One sure sign that you are lost is when you suddenly realise in the course of a journey that you have ended up back in the same place where you had started off. It means that whilst you had expended valuable energy taking steps, those steps had not taken you any further from where you had originally set off.
On the above principle, we can say that Philippine society is a lost society. To the confronting question most often thrown about to assess the situation of our lot…
Has anything changed in the Philippines?
…most Filipinos will answer within a single breath:
Nothing.The fact that today’s so-called “activists” now rally behind the catchphrase “Never Again” is proof that the Filipino people have been running around in circles over the last 30 years.
And so, taking stock of those 30 years within which nothing new of much consequence to the wretched lives of the majority had been delivered by successive governments, it could be said that the idea of what the way forward is remains nebulous. Beyond “never again” there is hardly any semblance of a road map to a destination being discussed or evaluated in today’s political discourse. Indeed, even the destination itself remains undefined. Without that critical definition, the question…
What do we envision the Philippines will be in six years’ time?
…will never be answered by any politician.
The proof is in the devil’s details. Dig deeper into what any one of the presidential candidates grandstanding before the Filipino Voter today are saying and one will only find a void where substance should have been. There is nothing in what they say that describes any semblance of a vision for the Philippines six years hence.
A six-year plan is not a tall ask for a Chief Executive. Real strategic visions extend over the decades. Six year plans are stuff written by 20-year-old corporate interns — not by seasoned executives.
And yet, no such plan exists.
It’s hardly any surprise that Filipinos have become desperate. Without a way forward, Filipinos can only slog from one day to another looking out mainly for themselves. Indeed, the whole premise of being a “nation” rests on the notion that said nation is an on-going concern with an expected persistence extending to the long-term future. If Filipinos have it in their minds that the Philippines will essentially remain the same basket case over the foreseeable future, then there is, suffice to say, no need to be looking to that future. And so we see the result of that condition today. Filipinos have withdrawn from that future and now simply live by the day.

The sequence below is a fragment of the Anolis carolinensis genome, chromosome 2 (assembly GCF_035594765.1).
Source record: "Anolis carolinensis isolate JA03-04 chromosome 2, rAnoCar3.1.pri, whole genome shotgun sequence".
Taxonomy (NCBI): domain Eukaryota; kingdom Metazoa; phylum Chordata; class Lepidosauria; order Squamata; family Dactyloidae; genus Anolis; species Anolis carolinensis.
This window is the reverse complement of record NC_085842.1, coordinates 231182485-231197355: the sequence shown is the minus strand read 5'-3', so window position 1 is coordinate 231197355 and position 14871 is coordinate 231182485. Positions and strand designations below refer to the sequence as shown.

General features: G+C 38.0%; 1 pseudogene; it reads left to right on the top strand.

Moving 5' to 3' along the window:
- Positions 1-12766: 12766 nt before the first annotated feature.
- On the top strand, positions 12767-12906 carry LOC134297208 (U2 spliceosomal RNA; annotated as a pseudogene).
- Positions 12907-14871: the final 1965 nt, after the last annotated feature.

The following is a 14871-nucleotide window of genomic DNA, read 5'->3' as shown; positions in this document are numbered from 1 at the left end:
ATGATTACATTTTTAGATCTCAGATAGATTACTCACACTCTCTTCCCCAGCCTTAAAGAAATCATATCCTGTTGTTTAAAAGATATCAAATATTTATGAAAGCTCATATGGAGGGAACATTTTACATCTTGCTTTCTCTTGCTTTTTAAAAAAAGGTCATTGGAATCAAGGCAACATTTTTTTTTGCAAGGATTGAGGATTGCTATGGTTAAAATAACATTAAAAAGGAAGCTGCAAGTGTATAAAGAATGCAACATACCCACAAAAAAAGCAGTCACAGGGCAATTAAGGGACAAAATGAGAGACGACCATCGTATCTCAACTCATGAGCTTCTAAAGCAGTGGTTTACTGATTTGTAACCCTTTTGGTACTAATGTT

Nowhere is this sameness more evident in the crop of presidential candidates we see today. They are all the same bozos mouthing the same messages.
How then can we expect Filipinos to be inspired by their future?
Not a chance.
* * *Last weekend, a huge crowd gathered at the Philippine Arena to witness what was essentially a big-budget Eat Bulaga episode. The extravaganza featured the long-awaited coming together of the phenomenal “ALDub” love team, Alden Richards and Maine ‘Yaya Dub’ Mendoza. As such, much of the show centred around the build-up and, over the remaining half of the time, the protracted mating dance live on-stage between the two under the glare of the limelight. Tens of millions of Filipinos gawked at this spectacle and sent out an equal number of tweets that catapulted the hashtag #ALDubEBTamangPanahon to record-busting “trending” heights — an achievement that is a huge source of pride for many Filipinos.
How a pair of celebrities whose talents don’t go much beyond doing “dubsmash” videos (short selfie videos dubbed with famous sounds) and issuing flirtatious soundbytes at one another could capture the full attention of much of the Philippines for months has attracted a lot of analyses. Ultimately, however, the most remarkable aspect of this phenomenon is how such a mediocre media product as dubsmashing loveteams could actually capture such an enormous audience and leave the GMA Network (owners of the Eat Bulaga franchise) laughing all the way to the bank with their truckload of easy advertising and endorsement money.
Perhaps a desperately lost society such as that of the Philippines’ needs something to hang on to. It is quite unfortunate that the future is no longer an enticing enough hook for Filipinos to bite at.
This is the real challenge the Philippines’ political leadership needs to recognise. A lost person can be helped with a relatively simple set of tools — a compass, and a map. Even more ideal than that would be an expert guide. We are still waiting for someone to step up to that role for real.
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